Does Playing Indoors Help or Hurt Young Players?

In England the climate really didn't make a difference or give one team an advantage over another.  Usually if the weather was good or bad in one part of the country it was similar in the other parts.  Sure, there were times when it snowed in Birmingham but not in London.  But no team had consistently better weather than any other team that it allowed them to train better for instance.

But here in the U.S. there are a number of different climates.  Michigan can be cold and snowbound for weeks in the winter.  Florida and the south can be oppressively humid in the summer.  The desert of Arizona and Nevada can get to ridiculous temperatures and so on.

So teams in the San Diego area for instance, can train year round in a balmy climate with temperatures ranging from 60-80F.  Teams in Florida, Arizona, Nevada and other southern states can train outdoors most of the time during the winter.

My question is, does this give them an advantage?

Let's take a look at what happens here in the Midwest...and I'm talking youth teams here, not the pro's.  Teams here in Kansas City start the fall season practices early to mid August.  There are usually a few weeks of really hot temps of 90F+, which when combined with the high humidity, makes practicing in the heat of the afternoon really difficult.  But although this can eat into their training time, it's what happens in the winter that I would like to discuss.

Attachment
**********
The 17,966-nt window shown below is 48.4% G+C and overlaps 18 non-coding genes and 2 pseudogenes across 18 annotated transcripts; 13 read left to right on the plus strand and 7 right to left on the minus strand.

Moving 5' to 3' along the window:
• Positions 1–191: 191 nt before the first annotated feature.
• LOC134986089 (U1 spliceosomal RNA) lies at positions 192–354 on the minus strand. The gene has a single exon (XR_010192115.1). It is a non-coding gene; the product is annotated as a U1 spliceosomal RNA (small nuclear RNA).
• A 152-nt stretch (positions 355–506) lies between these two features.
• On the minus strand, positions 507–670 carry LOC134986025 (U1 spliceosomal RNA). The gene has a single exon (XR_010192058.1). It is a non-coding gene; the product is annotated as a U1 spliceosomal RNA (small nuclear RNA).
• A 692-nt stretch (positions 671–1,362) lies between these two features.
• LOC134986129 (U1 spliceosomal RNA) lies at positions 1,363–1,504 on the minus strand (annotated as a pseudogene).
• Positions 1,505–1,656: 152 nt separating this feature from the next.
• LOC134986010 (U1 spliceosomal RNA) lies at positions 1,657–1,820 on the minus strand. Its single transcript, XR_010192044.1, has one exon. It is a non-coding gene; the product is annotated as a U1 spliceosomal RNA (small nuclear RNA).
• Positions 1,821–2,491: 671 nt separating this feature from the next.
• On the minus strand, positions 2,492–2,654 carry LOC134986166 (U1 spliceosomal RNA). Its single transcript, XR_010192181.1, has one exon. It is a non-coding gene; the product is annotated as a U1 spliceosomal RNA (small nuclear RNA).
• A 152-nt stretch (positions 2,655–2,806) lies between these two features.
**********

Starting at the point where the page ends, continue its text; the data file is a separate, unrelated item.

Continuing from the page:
With a lack of daylight and cold temperatures, it is impossible to continue to train outdoors in the evenings from late October onwards.  Some are lucky to have lighted fields but they are only a small percentage.  So here in Kansas City and most other Midwest towns, we move to practice indoors.  This can mean practicing in a school gym (pretty tight for space) or in other indoor soccer facilities.  Usually, a team will have half of an indoor field to practice on or a smaller "practice field".

It's the same with games.  Most teams will play indoors during the winter on the type of fields with walls.

I have often wondered if teams that live in warmer climates have an advantage because they can practice and play outdoors all or most of the year?  Or, do the teams that move to indoor practices and games in the winter have an advantage because playing indoors gives a player more touches, shots, tighter spaces, etc.

What do you think?

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